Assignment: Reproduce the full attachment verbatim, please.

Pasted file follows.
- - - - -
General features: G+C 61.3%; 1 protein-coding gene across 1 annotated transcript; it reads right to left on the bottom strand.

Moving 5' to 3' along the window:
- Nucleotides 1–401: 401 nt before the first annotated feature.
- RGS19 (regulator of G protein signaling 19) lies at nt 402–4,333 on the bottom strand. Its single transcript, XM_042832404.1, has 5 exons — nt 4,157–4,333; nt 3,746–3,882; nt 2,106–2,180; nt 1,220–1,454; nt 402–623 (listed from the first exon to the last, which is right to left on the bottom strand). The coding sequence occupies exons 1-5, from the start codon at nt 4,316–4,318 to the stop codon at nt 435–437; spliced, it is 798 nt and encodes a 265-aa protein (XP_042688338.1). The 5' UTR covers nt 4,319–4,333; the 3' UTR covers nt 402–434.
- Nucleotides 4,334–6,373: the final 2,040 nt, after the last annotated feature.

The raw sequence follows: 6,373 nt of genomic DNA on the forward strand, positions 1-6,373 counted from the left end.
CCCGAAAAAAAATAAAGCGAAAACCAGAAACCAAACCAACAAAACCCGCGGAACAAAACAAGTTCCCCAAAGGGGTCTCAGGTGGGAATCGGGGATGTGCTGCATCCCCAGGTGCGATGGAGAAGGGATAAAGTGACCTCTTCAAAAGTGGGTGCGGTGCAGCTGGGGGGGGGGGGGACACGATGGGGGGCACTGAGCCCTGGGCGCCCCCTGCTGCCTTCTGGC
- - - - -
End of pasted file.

General features: G+C 61.3%; 1 protein-coding gene across 1 annotated transcript; it reads right to left on the bottom strand.

Moving 5' to 3' along the window:
- Nucleotides 1–401: 401 nt before the first annotated feature.
- RGS19 (regulator of G protein signaling 19) lies at nt 402–4,333 on the bottom strand. Its single transcript, XM_042832404.1, has 5 exons — nt 4,157–4,333; nt 3,746–3,882; nt 2,106–2,180; nt 1,220–1,454; nt 402–623 (listed from the first exon to the last, which is right to left on the bottom strand). The coding sequence occupies exons 1-5, from the start codon at nt 4,316–4,318 to the stop codon at nt 435–437; spliced, it is 798 nt and encodes a 265-aa protein (XP_042688338.1). The 5' UTR covers nt 4,319–4,333; the 3' UTR covers nt 402–434.
- Nucleotides 4,334–6,373: the final 2,040 nt, after the last annotated feature.

The raw sequence follows: 6,373 nt of genomic DNA on the forward strand, positions 1-6,373 counted from the left end.
CCCGAAAAAAAATAAAGCGAAAACCAGAAACCAAACCAACAAAACCCGCGGAACAAAACAAGTTCCCCAAAGGGGTCTCAGGTGGGAATCGGGGATGTGCTGCATCCCCAGGTGCGATGGAGAAGGGATAAAGTGACCTCTTCAAAAGTGGGTGCGGTGCAGCTGGGGGGGGGGGGGACACGATGGGGGGCACTGAGCCCTGGGCGCCCCCTGCTGCCTTCTGGC